Natural hair is beautiful in all its diversity — from loose waves and tight coils to glorious Afros and lush locs. But good hair is healthy hair, and when your mane looks good, you can’t help but feel good.
That said, growing long, luscious locks doesn’t happen overnight. You know that saying, patience is a virtue? Well, the same can be applied to your natural hair care routine. Just like you won’t see immediate results after one workout, growing natural hair requires consistent effort. But if you stay the course and show love to your strands each day, in due time, you’ll obtain your desired outcome.
To help you get there, Yahoo Lifestyle tapped two of the biggest hairstylists in the business, Vernon Scott and Yene Damtew, for their dos and don’ts for achieving (and maintaining) healthy hair. Whether you’re well on your natural hair journey or transitioning from straightening treatments, these pro tips and product recommendations will help you get the hair of your dreams.
DO detangle with care
Detangling your natural hair consistently and with TLC is important for length growth and retention. Not to mention, when you take the time to carefully detangle your hair, you don’t have to worry about tugging and pulling your scalp, which causes unnecessary pain. Whether you’re using a comb or finger detangling, “don’t be rough with your hair,” celebrity hairstylist Yene Damtew says, whose most famous client is Michelle Obama. A tried-and-true way to effortlessly get rid of knots is by parting your hair in sections. Then, work your way through each part with a wide tooth comb or detangling brush from ends to root until you’re tangle-free.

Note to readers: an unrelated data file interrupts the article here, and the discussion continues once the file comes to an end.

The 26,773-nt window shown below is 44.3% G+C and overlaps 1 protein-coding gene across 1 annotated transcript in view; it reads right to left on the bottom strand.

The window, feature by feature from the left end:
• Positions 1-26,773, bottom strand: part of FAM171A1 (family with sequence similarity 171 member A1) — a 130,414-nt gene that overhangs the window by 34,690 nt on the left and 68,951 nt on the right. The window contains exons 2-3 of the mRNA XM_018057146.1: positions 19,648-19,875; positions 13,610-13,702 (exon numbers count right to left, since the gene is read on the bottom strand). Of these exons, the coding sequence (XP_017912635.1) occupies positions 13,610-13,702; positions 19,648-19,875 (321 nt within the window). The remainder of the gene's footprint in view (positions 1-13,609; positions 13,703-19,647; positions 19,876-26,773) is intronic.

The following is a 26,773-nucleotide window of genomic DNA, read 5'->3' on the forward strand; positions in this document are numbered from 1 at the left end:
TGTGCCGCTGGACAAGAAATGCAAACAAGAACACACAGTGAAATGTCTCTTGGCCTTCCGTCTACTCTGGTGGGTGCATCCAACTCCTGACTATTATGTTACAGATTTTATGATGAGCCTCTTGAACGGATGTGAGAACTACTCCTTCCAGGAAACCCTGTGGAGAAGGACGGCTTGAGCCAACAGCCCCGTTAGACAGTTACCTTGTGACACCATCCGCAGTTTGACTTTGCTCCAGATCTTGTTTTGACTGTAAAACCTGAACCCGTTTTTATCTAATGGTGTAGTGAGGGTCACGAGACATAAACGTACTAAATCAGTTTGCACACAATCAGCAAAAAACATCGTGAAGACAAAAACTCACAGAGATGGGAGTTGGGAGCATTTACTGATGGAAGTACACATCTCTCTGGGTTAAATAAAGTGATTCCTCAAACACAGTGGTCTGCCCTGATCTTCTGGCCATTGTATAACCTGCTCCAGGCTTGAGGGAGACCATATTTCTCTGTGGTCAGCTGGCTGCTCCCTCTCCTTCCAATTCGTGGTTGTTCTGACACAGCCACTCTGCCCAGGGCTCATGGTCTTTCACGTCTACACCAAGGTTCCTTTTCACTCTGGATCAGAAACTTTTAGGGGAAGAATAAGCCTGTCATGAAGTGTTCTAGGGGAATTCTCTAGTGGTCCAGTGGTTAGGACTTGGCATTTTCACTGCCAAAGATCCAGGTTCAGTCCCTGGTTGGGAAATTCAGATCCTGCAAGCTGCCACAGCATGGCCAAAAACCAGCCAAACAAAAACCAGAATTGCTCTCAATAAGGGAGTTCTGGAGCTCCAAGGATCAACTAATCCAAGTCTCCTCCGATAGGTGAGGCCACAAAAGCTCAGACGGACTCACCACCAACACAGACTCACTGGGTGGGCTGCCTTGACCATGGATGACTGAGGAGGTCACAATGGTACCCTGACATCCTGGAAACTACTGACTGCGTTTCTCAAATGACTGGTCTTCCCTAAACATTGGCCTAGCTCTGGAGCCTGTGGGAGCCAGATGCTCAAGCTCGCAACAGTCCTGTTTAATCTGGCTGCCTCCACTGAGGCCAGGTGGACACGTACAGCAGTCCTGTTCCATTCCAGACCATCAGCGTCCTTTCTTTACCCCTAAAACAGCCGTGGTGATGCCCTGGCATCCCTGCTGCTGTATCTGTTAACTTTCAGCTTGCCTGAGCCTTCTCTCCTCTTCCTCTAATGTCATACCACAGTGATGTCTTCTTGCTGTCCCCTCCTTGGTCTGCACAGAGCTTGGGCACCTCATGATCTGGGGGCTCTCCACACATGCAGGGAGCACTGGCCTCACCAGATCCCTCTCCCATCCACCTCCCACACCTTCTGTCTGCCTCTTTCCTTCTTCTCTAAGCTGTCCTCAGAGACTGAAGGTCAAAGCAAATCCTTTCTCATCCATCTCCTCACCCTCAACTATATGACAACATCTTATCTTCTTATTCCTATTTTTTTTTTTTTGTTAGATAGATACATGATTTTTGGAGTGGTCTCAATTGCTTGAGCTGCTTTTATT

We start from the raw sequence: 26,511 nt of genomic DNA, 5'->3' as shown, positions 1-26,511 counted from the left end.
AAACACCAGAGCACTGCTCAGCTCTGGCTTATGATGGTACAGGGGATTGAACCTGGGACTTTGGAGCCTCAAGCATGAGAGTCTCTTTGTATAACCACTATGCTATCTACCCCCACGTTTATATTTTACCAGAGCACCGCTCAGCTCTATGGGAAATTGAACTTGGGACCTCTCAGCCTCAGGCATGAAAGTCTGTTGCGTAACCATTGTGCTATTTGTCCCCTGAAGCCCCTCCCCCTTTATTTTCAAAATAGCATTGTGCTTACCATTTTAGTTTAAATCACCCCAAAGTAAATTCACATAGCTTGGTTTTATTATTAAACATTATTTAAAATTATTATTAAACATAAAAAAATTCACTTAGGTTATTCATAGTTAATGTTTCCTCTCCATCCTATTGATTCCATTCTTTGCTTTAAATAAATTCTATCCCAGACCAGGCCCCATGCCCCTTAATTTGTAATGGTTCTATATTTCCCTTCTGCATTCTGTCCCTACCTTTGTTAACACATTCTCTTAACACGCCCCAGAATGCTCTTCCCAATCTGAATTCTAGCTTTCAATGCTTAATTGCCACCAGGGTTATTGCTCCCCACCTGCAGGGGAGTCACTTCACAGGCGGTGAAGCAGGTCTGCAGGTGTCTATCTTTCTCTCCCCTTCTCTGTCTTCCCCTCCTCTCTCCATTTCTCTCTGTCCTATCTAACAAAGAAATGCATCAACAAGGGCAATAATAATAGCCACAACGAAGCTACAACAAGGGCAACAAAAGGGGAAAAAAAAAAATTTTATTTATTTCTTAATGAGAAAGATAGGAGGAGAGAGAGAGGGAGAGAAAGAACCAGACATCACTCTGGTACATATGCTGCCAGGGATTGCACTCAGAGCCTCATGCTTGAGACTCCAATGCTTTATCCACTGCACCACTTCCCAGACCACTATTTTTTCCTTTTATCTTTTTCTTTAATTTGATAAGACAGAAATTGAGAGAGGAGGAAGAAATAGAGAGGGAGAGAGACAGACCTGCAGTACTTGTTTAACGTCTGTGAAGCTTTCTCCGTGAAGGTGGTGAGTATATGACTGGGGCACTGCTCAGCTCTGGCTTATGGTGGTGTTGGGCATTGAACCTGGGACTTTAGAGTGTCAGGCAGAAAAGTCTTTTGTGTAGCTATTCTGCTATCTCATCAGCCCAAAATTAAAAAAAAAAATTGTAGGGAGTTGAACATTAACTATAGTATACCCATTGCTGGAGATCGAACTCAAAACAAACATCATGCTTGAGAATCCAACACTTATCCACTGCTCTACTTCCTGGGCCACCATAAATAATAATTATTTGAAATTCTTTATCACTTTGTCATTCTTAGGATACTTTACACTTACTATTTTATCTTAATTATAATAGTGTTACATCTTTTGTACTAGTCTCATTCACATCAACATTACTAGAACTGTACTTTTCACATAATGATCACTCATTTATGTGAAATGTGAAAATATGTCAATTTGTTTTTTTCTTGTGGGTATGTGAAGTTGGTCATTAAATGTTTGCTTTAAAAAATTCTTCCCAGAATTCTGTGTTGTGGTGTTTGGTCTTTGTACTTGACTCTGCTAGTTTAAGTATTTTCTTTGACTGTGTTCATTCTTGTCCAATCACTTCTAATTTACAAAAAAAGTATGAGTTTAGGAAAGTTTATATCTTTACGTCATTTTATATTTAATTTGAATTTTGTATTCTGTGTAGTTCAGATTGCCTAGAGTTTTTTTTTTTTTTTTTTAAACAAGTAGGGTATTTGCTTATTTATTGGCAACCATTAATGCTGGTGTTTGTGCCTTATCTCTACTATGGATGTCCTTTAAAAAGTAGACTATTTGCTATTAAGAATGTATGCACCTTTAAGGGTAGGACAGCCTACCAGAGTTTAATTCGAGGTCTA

Product recommendation: Innersense Organic Sweet Spirit Leave In Conditioner is a lightweight moisturizing treatment that can be used on both wet and dry hair to help make detangling much easier. Formulated with natural oils and herbs like tamanu, rosemary and lavender, as well as honey, it also creates a fragrant sensory experience.
DO cleanse your hair and scalp regularly
No matter your hair type, keeping your scalp clean is an integral part in healthy hair growth. Otherwise, sweat, dirt and other impurities can block your hair follicles, which can cause inflammation, itching and dandruff. As such, it’s vital to wash your hair regularly with a gentle and hydrating shampoo and conditioner to get rid of any buildup.
Product recommendation: Rucker Roots Stimulating Shampoo is great at cleansing your hair without stripping it of its natural oils, while Rucker Roots Moisturizing Conditioner is packed with super hydrating ingredients (shea butter, argan oil, coconut oil) that offer slip to help you detangle knots, leaving your hair soft and manageable.
DO get regular trims
Scott says it best: “You cannot have healthy hair and damaged hair growing at the same time.” Getting regular trims is important for getting rid of frayed, split ends, which eventually lead to hair breakage, as they travel up your hair shaft the longer you have them. “During the transitioning period, it's best to trim every four weeks rather than the traditional six weeks because you will always feel like the ends are weak,” Damtew notes. Additionally, cutting off “dead” ends as your curls and coils grow in will help you reach your goal of being entirely natural much quicker and lessen your chances of having to do a big chop.